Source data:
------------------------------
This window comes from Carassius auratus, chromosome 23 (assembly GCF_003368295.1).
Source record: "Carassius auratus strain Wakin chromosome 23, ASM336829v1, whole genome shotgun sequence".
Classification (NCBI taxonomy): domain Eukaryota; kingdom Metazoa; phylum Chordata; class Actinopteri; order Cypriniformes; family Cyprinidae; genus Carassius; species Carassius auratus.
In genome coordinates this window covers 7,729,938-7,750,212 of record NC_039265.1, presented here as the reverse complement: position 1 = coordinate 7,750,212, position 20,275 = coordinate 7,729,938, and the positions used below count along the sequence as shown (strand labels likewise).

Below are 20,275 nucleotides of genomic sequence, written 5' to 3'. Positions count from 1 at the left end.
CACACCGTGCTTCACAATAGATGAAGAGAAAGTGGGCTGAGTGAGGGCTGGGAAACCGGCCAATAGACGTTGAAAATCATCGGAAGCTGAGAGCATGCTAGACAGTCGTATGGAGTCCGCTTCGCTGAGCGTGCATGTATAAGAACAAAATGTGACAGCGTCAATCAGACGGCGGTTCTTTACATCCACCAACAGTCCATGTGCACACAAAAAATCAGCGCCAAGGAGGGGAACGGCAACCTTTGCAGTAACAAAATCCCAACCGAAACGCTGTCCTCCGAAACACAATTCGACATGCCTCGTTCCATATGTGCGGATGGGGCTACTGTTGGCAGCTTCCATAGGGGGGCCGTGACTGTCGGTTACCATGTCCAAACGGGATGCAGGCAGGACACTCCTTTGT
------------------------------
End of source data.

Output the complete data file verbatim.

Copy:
This window comes from Carassius auratus, chromosome 23 (assembly GCF_003368295.1).
Source record: "Carassius auratus strain Wakin chromosome 23, ASM336829v1, whole genome shotgun sequence".
Classification (NCBI taxonomy): domain Eukaryota; kingdom Metazoa; phylum Chordata; class Actinopteri; order Cypriniformes; family Cyprinidae; genus Carassius; species Carassius auratus.
In genome coordinates this window covers 7,729,938-7,750,212 of record NC_039265.1, presented here as the reverse complement: position 1 = coordinate 7,750,212, position 20,275 = coordinate 7,729,938, and the positions used below count along the sequence as shown (strand labels likewise).

Below are 20,275 nucleotides of genomic sequence, written 5' to 3'. Positions count from 1 at the left end.
CACACCGTGCTTCACAATAGATGAAGAGAAAGTGGGCTGAGTGAGGGCTGGGAAACCGGCCAATAGACGTTGAAAATCATCGGAAGCTGAGAGCATGCTAGACAGTCGTATGGAGTCCGCTTCGCTGAGCGTGCATGTATAAGAACAAAATGTGACAGCGTCAATCAGACGGCGGTTCTTTACATCCACCAACAGTCCATGTGCACACAAAAAATCAGCGCCAAGGAGGGGAACGGCAACCTTTGCAGTAACAAAATCCCAACCGAAACGCTGTCCTCCGAAACACAATTCGACATGCCTCGTTCCATATGTGCGGATGGGGCTACTGTTGGCAGCTTCCATAGGGGGGCCGTGACTGTCGGTTACCATGTCCAAACGGGATGCAGGCAGGACACTCCTTTGT